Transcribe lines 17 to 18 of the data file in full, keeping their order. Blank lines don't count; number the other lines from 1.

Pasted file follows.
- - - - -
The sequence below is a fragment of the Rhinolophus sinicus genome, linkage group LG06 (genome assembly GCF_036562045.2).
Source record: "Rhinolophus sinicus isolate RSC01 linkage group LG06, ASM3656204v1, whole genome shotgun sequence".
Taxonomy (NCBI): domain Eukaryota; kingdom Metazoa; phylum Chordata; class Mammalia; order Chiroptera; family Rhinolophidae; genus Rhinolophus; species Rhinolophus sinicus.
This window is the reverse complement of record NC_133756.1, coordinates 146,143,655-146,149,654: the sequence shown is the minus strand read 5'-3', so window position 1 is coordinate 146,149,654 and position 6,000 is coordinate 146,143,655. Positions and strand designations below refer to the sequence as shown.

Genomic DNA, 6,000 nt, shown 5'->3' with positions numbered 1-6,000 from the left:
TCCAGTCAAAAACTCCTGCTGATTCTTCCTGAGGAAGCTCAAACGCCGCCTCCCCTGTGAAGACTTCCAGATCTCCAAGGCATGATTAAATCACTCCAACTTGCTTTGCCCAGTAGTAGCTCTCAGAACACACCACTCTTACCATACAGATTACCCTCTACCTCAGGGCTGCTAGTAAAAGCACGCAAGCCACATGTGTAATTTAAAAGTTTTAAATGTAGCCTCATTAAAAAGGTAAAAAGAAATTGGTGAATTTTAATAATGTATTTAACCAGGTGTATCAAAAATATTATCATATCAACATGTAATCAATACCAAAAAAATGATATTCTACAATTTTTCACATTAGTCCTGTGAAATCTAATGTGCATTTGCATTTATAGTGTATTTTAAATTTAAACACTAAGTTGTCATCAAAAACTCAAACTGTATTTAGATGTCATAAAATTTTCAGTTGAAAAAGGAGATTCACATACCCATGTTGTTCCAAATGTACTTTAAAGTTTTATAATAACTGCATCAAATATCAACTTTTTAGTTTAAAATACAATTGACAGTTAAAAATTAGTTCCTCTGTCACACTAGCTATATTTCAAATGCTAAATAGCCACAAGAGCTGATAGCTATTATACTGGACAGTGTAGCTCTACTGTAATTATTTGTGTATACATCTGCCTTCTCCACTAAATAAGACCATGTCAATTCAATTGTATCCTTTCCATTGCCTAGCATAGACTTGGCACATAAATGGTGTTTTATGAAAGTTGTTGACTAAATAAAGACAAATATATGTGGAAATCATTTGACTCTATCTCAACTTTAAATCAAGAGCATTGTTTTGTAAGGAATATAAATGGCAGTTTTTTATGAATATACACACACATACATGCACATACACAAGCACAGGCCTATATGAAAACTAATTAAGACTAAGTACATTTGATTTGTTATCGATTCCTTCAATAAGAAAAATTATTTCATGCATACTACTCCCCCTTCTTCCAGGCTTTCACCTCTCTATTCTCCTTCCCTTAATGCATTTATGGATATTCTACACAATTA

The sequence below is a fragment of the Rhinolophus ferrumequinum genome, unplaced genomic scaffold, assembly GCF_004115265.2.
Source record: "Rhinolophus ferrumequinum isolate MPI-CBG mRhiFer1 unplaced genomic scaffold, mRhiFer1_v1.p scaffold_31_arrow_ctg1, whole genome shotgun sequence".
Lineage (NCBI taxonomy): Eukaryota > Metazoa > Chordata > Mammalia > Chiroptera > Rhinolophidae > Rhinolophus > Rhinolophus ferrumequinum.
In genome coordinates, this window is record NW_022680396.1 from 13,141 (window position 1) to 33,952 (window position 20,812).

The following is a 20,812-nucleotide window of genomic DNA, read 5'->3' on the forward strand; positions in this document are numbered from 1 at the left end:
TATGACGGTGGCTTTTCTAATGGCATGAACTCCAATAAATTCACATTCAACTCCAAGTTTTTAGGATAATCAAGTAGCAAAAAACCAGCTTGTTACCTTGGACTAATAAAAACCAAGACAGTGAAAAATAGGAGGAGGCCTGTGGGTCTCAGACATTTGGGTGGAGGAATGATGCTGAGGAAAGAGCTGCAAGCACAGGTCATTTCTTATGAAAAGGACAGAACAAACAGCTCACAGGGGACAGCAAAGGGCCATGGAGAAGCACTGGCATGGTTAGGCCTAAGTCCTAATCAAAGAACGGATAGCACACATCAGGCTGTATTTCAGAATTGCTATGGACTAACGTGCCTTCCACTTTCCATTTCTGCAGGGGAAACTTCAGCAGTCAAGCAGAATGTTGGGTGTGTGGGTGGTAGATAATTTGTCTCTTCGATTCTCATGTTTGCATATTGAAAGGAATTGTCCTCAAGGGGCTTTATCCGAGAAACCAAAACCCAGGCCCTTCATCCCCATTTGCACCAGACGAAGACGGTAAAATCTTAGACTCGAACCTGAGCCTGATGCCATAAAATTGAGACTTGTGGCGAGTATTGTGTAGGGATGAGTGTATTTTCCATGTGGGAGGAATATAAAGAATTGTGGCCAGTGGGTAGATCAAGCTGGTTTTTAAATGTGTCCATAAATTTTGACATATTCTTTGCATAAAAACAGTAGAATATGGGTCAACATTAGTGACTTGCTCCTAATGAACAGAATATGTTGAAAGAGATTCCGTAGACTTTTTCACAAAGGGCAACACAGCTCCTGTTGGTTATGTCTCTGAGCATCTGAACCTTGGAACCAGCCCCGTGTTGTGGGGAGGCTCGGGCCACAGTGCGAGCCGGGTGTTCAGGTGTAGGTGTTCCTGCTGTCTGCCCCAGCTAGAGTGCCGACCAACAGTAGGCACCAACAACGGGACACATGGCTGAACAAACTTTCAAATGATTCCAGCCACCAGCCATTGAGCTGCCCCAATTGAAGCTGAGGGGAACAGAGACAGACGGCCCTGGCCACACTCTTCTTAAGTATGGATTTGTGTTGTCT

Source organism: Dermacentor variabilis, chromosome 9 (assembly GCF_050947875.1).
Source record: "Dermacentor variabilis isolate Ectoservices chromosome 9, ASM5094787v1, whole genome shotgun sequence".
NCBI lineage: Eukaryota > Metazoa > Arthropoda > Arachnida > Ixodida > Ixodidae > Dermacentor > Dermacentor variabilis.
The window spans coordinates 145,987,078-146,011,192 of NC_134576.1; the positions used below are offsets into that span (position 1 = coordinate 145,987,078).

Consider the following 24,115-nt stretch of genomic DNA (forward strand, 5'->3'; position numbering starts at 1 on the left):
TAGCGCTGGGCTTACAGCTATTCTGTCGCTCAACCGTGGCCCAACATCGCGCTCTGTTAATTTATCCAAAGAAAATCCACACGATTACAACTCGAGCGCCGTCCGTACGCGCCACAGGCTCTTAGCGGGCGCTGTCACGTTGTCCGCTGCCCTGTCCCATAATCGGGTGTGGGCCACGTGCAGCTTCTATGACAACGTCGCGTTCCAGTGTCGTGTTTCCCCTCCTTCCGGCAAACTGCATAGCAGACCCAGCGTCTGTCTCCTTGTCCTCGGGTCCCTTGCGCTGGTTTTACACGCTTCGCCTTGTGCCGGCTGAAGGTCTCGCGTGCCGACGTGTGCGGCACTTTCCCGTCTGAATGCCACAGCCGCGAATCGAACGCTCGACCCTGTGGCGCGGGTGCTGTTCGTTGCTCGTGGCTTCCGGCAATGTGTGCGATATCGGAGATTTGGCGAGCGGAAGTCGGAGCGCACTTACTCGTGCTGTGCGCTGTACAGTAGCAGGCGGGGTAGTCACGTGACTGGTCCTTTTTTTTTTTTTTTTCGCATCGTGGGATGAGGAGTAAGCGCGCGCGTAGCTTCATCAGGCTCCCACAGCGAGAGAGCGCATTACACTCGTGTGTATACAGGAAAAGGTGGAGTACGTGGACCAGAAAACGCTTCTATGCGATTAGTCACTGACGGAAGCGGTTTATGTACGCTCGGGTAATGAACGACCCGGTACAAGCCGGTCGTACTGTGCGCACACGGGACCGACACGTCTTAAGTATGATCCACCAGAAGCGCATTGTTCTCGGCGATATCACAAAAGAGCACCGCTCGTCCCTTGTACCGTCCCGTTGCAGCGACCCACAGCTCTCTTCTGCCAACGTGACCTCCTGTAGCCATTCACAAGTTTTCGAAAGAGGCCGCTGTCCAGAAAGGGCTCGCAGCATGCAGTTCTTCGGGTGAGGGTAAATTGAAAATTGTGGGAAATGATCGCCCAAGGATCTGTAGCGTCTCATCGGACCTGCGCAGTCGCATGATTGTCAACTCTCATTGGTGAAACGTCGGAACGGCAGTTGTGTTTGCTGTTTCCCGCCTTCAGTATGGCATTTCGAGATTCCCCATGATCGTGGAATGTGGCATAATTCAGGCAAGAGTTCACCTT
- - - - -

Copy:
Consider the following 24,115-nt stretch of genomic DNA (forward strand, 5'->3'; position numbering starts at 1 on the left):
TAGCGCTGGGCTTACAGCTATTCTGTCGCTCAACCGTGGCCCAACATCGCGCTCTGTTAATTTATCCAAAGAAAATCCACACGATTACAACTCGAGCGCCGTCCGTACGCGCCACAGGCTCTTAGCGGGCGCTGTCACGTTGTCCGCTGCCCTGTCCCATAATCGGGTGTGGGCCACGTGCAGCTTCTATGACAACGTCGCGTTCCAGTGTCGTGTTTCCCCTCCTTCCGGCAAACTGCATAGCAGACCCAGCGTCTGTCTCCTTGTCCTCGGGTCCCTTGCGCTGGTTTTACACGCTTCGCCTTGTGCCGGCTGAAGGTCTCGCGTGCCGACGTGTGCGGCACTTTCCCGTCTGAATGCCACAGCCGCGAATCGAACGCTCGACCCTGTGGCGCGGGTGCTGTTCGTTGCTCGTGGCTTCCGGCAATGTGTGCGATATCGGAGATTTGGCGAGCGGAAGTCGGAGCGCACTTACTCGTGCTGTGCGCTGTACAGTAGCAGGCGGGGTAGTCACGTGACTGGTCCTTTTTTTTTTTTTTTTCGCATCGTGGGATGAGGAGTAAGCGCGCGCGTAGCTTCATCAGGCTCCCACAGCGAGAGAGCGCATTACACTCGTGTGTATACAGGAAAAGGTGGAGTACGTGGACCAGAAAACGCTTCTATGCGATTAGTCACTGACGGAAGCGGTTTATGTACGCTCGGGTAATGAACGACCCGGTACAAGCCGGTCGTACTGTGCGCACACGGGACCGACACGTCTTAAGTATGATCCACCAGAAGCGCATTGTTCTCGGCGATATCACAAAAGAGCACCGCTCGTCCCTTGTACCGTCCCGTTGCAGCGACCCACAGCTCTCTTCTGCCAACGTGACCTCCTGTAGCCATTCACAAGTTTTCGAAAGAGGCCGCTGTCCAGAAAGGGCTCGCAGCATGCAGTTCTTCGGGTGAGGGTAAATTGAAAATTGTGGGAAATGATCGCCCAAGGATCTGTAGCGTCTCATCGGACCTGCGCAGTCGCATGATTGTCAACTCTCATTGGTGAAACGTCGGAACGGCAGTTGTGTTTGCTGTTTCCCGCCTTCAGTATGGCATTTCGAGATTCCCCATGATCGTGGAATGTGGCATAATTCAGGCAAGAGTTCACCTT